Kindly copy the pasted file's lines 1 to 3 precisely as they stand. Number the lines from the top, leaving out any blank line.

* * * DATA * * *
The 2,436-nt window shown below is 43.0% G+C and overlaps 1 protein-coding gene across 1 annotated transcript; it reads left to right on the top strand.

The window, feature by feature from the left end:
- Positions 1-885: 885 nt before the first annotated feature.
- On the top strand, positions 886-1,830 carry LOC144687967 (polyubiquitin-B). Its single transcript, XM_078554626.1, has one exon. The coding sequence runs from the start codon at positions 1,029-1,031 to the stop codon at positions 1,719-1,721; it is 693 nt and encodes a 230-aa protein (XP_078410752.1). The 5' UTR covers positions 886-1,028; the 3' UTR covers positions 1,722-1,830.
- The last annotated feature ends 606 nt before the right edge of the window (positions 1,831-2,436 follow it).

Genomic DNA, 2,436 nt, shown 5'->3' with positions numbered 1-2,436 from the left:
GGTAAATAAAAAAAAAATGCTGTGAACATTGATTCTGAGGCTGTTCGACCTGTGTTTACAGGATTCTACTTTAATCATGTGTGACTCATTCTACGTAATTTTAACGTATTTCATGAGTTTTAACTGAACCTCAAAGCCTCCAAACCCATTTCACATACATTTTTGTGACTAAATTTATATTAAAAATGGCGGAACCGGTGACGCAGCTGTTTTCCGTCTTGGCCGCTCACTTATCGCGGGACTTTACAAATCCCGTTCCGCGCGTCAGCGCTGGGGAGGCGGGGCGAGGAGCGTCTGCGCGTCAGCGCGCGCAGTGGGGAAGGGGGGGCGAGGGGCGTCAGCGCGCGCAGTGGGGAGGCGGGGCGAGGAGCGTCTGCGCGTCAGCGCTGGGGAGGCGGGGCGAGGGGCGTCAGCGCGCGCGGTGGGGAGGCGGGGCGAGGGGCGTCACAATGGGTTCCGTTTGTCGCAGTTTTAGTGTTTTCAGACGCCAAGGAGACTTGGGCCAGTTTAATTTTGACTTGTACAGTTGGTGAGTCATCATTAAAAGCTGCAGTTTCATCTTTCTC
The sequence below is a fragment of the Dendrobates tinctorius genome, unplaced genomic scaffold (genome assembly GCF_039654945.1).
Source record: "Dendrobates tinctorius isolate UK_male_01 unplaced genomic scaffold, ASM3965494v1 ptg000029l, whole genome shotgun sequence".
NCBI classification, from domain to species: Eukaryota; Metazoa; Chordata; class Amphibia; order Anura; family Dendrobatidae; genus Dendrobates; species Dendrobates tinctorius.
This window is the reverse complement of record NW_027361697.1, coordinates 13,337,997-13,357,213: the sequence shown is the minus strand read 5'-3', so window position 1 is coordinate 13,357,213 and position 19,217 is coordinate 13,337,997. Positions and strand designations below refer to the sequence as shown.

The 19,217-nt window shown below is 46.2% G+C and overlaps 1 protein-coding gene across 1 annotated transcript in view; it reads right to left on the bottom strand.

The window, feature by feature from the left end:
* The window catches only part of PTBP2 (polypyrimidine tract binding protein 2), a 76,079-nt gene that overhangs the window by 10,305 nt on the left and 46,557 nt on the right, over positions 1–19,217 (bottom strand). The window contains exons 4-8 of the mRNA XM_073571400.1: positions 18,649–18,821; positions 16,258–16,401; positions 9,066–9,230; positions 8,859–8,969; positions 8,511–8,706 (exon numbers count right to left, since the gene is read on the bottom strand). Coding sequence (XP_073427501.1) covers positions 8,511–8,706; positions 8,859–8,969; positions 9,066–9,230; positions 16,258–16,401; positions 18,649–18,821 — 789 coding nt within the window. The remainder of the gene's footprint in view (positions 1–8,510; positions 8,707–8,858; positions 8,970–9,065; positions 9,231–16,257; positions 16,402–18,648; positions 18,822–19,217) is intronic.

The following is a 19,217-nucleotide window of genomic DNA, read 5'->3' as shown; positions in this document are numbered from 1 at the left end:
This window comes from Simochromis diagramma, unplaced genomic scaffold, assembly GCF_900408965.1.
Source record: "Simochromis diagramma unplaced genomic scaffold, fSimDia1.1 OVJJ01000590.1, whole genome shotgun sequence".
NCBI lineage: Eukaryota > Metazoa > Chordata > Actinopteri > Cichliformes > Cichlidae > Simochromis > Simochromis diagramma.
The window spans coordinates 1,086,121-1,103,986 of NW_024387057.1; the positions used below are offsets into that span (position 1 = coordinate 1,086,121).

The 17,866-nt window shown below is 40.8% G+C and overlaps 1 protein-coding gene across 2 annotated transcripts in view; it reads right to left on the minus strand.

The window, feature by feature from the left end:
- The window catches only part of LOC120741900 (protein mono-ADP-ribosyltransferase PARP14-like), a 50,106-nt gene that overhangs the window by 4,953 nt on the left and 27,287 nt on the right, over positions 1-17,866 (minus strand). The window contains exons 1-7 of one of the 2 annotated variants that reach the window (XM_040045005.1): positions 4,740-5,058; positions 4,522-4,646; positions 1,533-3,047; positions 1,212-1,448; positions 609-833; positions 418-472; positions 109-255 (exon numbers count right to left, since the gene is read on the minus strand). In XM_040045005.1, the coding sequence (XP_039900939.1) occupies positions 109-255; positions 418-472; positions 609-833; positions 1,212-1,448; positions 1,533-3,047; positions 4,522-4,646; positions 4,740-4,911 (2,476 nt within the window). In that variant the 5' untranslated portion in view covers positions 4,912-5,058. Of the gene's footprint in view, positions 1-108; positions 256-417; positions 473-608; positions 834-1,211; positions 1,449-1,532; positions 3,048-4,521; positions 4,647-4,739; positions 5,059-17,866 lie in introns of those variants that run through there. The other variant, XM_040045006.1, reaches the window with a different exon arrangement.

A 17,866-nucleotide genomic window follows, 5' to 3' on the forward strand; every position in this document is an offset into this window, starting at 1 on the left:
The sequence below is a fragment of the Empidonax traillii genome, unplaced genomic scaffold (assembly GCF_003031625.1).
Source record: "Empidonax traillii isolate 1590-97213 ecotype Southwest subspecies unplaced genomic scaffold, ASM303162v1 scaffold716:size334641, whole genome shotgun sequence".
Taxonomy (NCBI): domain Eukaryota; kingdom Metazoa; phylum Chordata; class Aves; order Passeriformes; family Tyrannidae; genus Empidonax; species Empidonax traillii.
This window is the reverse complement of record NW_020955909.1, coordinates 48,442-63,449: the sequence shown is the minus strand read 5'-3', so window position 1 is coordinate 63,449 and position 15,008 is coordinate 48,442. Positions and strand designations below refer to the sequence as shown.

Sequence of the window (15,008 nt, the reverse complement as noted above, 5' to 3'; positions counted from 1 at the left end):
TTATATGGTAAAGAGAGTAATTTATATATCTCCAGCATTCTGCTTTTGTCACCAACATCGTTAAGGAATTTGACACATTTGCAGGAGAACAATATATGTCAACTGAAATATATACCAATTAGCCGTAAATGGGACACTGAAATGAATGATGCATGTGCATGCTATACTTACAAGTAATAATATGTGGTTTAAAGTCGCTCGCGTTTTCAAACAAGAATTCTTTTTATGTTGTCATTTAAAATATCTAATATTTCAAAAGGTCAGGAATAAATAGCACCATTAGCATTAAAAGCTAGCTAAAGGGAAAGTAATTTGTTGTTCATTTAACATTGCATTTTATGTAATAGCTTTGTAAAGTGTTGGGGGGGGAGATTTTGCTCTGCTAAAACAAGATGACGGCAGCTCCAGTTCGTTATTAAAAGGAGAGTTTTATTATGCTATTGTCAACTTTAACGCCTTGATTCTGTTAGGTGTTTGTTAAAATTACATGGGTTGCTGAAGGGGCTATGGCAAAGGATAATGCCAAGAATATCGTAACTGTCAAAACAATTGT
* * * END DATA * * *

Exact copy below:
The 2,436-nt window shown below is 43.0% G+C and overlaps 1 protein-coding gene across 1 annotated transcript; it reads left to right on the top strand.

The window, feature by feature from the left end:
- Positions 1-885: 885 nt before the first annotated feature.